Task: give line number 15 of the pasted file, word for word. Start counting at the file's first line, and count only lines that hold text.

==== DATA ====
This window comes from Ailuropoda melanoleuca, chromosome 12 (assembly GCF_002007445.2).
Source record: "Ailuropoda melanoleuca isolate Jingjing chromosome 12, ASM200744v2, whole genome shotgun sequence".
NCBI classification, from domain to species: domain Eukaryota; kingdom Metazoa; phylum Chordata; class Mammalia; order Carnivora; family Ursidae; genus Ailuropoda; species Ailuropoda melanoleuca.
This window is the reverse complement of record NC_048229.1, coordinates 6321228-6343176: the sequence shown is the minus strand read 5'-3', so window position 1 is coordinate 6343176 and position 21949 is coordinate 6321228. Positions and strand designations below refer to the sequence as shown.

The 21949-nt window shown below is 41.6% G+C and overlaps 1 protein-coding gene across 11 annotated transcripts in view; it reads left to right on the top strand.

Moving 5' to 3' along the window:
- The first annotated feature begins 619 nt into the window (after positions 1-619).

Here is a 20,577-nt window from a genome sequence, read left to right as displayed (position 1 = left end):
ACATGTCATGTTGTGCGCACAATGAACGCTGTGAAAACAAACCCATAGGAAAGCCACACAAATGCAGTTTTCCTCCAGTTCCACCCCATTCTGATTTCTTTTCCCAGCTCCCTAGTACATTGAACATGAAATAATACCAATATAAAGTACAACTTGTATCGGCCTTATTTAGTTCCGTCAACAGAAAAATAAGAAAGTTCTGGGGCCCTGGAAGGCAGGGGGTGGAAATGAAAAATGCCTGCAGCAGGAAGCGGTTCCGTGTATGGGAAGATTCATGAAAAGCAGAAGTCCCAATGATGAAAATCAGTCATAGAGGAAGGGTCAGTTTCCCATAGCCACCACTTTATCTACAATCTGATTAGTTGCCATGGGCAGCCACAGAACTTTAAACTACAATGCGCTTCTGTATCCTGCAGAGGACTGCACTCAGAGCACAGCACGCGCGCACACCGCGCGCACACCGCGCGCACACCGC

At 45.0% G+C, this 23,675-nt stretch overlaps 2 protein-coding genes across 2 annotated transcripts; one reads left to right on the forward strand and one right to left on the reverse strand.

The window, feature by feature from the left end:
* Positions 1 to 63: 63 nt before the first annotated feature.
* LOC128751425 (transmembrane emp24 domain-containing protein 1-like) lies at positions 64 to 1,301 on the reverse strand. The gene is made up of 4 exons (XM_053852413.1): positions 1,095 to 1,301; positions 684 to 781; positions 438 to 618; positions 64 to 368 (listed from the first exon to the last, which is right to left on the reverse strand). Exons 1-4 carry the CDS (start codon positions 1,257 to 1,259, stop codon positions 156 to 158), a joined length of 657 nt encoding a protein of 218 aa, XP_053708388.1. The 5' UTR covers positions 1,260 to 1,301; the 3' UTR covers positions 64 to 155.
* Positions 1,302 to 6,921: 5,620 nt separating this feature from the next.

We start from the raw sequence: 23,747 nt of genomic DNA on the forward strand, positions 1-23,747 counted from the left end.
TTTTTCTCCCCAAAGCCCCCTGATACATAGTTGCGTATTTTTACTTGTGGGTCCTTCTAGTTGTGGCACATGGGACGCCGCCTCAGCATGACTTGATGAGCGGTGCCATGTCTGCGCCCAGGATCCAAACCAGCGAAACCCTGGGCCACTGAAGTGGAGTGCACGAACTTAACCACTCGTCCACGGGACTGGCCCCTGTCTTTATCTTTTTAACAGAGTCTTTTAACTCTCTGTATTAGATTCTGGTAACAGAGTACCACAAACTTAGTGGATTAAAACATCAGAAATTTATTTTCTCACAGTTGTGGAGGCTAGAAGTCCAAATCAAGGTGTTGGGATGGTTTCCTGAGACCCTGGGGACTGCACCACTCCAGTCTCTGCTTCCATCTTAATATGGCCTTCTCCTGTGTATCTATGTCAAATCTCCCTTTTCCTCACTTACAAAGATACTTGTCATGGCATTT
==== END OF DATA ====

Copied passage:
We start from the raw sequence: 23,747 nt of genomic DNA on the forward strand, positions 1-23,747 counted from the left end.